competitors have complained about AT&T and Verizon cornering the special access market, allowing them to jack up prices on competitors for backhaul and other cross connectivity. For just about as long, the FCC has stated they'd investigate
the potential anti-competitive ramifications, with nothing much coming of it. With AT&T imposing another round of rate hikes on special access customers, the FCC now says they're putting a hold on AT&T's latest plans for five months so the FCC can investigate special access -- some more.
"We find that there are substantial questions regarding the lawfulness of AT&T’s tariff revisions that require further investigation," the FCC wrote in their five-page order
Companies like Sprint, Covad, T-Mobile and others formed a group called the No Choke Points Coalition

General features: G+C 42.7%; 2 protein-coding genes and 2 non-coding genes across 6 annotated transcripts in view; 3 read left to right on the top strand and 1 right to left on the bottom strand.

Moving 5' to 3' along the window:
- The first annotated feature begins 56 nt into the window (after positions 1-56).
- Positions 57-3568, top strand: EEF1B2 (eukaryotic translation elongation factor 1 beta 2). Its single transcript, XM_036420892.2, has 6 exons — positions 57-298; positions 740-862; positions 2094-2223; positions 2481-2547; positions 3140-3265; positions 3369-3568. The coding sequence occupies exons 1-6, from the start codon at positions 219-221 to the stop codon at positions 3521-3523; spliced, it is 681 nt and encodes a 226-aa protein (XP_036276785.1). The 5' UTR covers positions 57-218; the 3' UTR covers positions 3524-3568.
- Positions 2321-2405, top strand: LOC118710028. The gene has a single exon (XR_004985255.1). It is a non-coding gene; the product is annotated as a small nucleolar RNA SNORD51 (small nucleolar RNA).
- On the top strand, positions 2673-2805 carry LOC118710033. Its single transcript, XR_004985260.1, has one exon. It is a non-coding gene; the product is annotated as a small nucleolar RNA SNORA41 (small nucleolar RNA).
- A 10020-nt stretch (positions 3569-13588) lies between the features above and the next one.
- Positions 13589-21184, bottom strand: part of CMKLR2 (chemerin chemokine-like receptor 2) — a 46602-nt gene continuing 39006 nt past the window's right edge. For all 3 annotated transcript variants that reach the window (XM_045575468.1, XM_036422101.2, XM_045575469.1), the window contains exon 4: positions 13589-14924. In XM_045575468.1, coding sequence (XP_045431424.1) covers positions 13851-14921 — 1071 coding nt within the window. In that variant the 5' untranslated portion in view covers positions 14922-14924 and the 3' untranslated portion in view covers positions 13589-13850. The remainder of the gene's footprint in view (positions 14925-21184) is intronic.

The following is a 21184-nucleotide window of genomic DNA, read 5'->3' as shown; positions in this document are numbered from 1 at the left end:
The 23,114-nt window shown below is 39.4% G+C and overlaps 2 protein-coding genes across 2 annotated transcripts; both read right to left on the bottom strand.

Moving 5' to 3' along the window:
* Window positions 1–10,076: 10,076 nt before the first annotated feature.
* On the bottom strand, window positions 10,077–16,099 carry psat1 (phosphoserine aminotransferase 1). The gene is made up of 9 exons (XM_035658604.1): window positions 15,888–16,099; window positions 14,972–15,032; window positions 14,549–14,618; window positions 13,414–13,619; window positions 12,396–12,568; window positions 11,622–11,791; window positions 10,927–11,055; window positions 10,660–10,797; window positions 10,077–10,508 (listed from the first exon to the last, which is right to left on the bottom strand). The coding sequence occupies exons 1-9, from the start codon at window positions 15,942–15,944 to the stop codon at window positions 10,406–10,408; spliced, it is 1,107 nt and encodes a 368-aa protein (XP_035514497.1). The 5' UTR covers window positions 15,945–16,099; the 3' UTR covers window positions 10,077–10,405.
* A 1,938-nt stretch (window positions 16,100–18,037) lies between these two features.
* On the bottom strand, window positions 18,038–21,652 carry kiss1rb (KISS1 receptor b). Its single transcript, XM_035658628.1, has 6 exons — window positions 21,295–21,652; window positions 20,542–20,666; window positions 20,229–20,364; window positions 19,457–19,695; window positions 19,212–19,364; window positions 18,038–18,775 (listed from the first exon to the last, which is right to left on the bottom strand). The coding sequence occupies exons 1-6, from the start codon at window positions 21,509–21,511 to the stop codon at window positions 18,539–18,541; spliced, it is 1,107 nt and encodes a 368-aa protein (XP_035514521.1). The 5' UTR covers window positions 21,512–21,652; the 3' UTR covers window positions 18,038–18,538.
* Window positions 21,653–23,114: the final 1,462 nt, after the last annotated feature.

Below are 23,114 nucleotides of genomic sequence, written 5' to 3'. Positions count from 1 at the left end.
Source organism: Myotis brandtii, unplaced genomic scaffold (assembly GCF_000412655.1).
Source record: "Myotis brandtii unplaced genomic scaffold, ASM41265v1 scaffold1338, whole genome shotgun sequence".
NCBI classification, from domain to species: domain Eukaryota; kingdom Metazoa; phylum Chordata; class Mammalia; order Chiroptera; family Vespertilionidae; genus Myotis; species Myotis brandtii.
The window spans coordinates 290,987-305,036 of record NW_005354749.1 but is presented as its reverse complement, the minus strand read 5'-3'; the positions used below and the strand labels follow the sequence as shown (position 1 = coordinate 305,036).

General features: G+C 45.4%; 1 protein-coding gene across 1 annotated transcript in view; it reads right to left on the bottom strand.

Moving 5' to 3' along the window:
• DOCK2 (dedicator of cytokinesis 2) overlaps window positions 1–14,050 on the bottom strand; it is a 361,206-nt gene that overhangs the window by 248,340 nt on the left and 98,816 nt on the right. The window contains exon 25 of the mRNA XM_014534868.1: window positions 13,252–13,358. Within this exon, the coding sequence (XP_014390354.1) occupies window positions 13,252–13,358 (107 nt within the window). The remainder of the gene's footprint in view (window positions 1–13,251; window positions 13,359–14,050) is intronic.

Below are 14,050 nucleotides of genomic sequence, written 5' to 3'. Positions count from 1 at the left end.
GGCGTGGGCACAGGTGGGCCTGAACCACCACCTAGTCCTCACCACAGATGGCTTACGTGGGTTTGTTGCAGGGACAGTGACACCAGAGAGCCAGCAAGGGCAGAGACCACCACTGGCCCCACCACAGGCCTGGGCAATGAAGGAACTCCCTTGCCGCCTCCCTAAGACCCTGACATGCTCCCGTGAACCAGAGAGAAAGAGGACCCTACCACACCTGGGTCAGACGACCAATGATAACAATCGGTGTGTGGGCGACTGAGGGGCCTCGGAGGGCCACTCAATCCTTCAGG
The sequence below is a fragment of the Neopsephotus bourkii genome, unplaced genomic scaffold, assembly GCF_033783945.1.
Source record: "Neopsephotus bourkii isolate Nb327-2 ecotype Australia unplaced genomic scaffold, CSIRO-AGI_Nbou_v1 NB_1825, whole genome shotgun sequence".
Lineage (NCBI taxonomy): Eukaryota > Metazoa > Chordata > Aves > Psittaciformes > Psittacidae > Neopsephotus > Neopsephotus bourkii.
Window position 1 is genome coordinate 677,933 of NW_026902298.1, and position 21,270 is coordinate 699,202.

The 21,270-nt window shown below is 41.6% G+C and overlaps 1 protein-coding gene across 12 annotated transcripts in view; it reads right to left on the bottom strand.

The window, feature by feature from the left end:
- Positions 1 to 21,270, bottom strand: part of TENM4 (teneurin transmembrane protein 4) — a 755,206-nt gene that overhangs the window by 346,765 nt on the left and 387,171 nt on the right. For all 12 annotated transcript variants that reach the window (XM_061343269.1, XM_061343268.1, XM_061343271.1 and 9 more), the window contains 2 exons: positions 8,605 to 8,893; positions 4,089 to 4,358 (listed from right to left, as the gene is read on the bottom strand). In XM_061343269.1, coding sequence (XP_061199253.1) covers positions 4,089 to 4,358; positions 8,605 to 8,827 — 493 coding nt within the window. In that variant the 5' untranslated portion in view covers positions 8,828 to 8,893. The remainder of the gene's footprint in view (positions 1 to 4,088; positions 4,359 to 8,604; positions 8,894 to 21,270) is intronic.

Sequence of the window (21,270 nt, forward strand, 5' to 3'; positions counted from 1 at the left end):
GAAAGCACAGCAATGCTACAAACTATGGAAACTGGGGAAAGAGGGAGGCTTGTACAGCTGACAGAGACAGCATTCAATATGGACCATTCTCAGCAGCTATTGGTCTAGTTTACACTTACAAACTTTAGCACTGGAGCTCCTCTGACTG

years ago to battle the hikes. They've long argued that given they have no other options for this connectivity, they have no other choice but to pay whatever rates AT&T and Verizon demand.
"The special access connections are essential, not only for wireless carriers to operate, but also for financial services, retailers, manufacturers and educational institutions," Sprint said in a statement. "With today’s move, the FCC is taking an important step in protecting innovation and investment in many sectors of the U.S. economy."